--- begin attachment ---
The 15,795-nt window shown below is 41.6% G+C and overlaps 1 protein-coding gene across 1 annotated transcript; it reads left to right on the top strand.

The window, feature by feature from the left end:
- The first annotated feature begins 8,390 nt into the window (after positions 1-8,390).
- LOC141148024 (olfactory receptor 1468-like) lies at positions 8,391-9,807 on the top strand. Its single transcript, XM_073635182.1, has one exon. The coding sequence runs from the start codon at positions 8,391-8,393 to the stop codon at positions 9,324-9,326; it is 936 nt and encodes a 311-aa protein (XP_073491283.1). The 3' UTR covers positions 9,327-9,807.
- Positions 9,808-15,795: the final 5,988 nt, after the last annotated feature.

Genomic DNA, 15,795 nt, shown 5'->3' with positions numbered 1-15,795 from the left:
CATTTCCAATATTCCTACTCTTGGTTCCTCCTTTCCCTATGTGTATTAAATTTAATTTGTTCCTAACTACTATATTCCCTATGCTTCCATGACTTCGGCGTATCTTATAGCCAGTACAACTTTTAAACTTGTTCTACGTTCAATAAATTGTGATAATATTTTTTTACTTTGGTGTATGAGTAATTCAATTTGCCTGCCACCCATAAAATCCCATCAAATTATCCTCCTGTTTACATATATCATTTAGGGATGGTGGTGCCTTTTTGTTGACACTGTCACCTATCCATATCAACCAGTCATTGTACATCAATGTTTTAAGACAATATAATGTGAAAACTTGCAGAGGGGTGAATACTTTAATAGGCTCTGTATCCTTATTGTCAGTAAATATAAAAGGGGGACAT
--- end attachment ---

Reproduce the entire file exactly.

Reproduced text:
The 15,795-nt window shown below is 41.6% G+C and overlaps 1 protein-coding gene across 1 annotated transcript; it reads left to right on the top strand.

The window, feature by feature from the left end:
- The first annotated feature begins 8,390 nt into the window (after positions 1-8,390).
- LOC141148024 (olfactory receptor 1468-like) lies at positions 8,391-9,807 on the top strand. Its single transcript, XM_073635182.1, has one exon. The coding sequence runs from the start codon at positions 8,391-8,393 to the stop codon at positions 9,324-9,326; it is 936 nt and encodes a 311-aa protein (XP_073491283.1). The 3' UTR covers positions 9,327-9,807.
- Positions 9,808-15,795: the final 5,988 nt, after the last annotated feature.

Genomic DNA, 15,795 nt, shown 5'->3' with positions numbered 1-15,795 from the left:
CATTTCCAATATTCCTACTCTTGGTTCCTCCTTTCCCTATGTGTATTAAATTTAATTTGTTCCTAACTACTATATTCCCTATGCTTCCATGACTTCGGCGTATCTTATAGCCAGTACAACTTTTAAACTTGTTCTACGTTCAATAAATTGTGATAATATTTTTTTACTTTGGTGTATGAGTAATTCAATTTGCCTGCCACCCATAAAATCCCATCAAATTATCCTCCTGTTTACATATATCATTTAGGGATGGTGGTGCCTTTTTGTTGACACTGTCACCTATCCATATCAACCAGTCATTGTACATCAATGTTTTAAGACAATATAATGTGAAAACTTGCAGAGGGGTGAATACTTTAATAGGCTCTGTATCCTTATTGTCAGTAAATATAAAAGGGGGACAT